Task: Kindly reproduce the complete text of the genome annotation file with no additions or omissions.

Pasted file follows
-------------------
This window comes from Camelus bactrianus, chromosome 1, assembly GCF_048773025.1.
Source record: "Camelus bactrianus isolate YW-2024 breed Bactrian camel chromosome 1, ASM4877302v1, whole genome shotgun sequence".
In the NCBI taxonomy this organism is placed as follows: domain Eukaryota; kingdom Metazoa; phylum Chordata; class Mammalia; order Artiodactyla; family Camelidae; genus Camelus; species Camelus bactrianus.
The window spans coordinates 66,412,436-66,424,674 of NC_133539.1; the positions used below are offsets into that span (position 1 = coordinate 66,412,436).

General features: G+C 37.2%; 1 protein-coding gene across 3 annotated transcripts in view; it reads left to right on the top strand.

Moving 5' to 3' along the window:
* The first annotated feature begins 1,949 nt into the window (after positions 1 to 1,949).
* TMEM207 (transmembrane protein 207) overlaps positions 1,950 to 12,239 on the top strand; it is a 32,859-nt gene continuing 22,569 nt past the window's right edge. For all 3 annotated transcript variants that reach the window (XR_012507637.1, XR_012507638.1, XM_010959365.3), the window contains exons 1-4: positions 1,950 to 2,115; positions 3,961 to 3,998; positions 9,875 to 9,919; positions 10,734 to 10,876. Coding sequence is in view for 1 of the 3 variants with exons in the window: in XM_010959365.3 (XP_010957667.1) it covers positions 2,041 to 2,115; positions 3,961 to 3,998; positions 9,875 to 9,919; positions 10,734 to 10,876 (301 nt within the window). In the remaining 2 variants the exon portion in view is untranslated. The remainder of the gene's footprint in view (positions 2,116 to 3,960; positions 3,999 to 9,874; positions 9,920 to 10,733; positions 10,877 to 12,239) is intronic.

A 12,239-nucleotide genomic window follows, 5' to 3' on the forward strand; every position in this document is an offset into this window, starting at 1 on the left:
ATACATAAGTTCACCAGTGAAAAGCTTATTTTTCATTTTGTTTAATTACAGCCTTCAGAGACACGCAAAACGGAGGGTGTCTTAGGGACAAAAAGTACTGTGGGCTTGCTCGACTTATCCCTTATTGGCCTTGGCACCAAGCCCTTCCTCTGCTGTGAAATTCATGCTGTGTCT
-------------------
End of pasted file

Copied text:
This window comes from Camelus bactrianus, chromosome 1, assembly GCF_048773025.1.
Source record: "Camelus bactrianus isolate YW-2024 breed Bactrian camel chromosome 1, ASM4877302v1, whole genome shotgun sequence".
In the NCBI taxonomy this organism is placed as follows: domain Eukaryota; kingdom Metazoa; phylum Chordata; class Mammalia; order Artiodactyla; family Camelidae; genus Camelus; species Camelus bactrianus.
The window spans coordinates 66,412,436-66,424,674 of NC_133539.1; the positions used below are offsets into that span (position 1 = coordinate 66,412,436).

General features: G+C 37.2%; 1 protein-coding gene across 3 annotated transcripts in view; it reads left to right on the top strand.

Moving 5' to 3' along the window:
* The first annotated feature begins 1,949 nt into the window (after positions 1 to 1,949).
* TMEM207 (transmembrane protein 207) overlaps positions 1,950 to 12,239 on the top strand; it is a 32,859-nt gene continuing 22,569 nt past the window's right edge. For all 3 annotated transcript variants that reach the window (XR_012507637.1, XR_012507638.1, XM_010959365.3), the window contains exons 1-4: positions 1,950 to 2,115; positions 3,961 to 3,998; positions 9,875 to 9,919; positions 10,734 to 10,876. Coding sequence is in view for 1 of the 3 variants with exons in the window: in XM_010959365.3 (XP_010957667.1) it covers positions 2,041 to 2,115; positions 3,961 to 3,998; positions 9,875 to 9,919; positions 10,734 to 10,876 (301 nt within the window). In the remaining 2 variants the exon portion in view is untranslated. The remainder of the gene's footprint in view (positions 2,116 to 3,960; positions 3,999 to 9,874; positions 9,920 to 10,733; positions 10,877 to 12,239) is intronic.

A 12,239-nucleotide genomic window follows, 5' to 3' on the forward strand; every position in this document is an offset into this window, starting at 1 on the left:
ATACATAAGTTCACCAGTGAAAAGCTTATTTTTCATTTTGTTTAATTACAGCCTTCAGAGACACGCAAAACGGAGGGTGTCTTAGGGACAAAAAGTACTGTGGGCTTGCTCGACTTATCCCTTATTGGCCTTGGCACCAAGCCCTTCCTCTGCTGTGAAATTCATGCTGTGTCT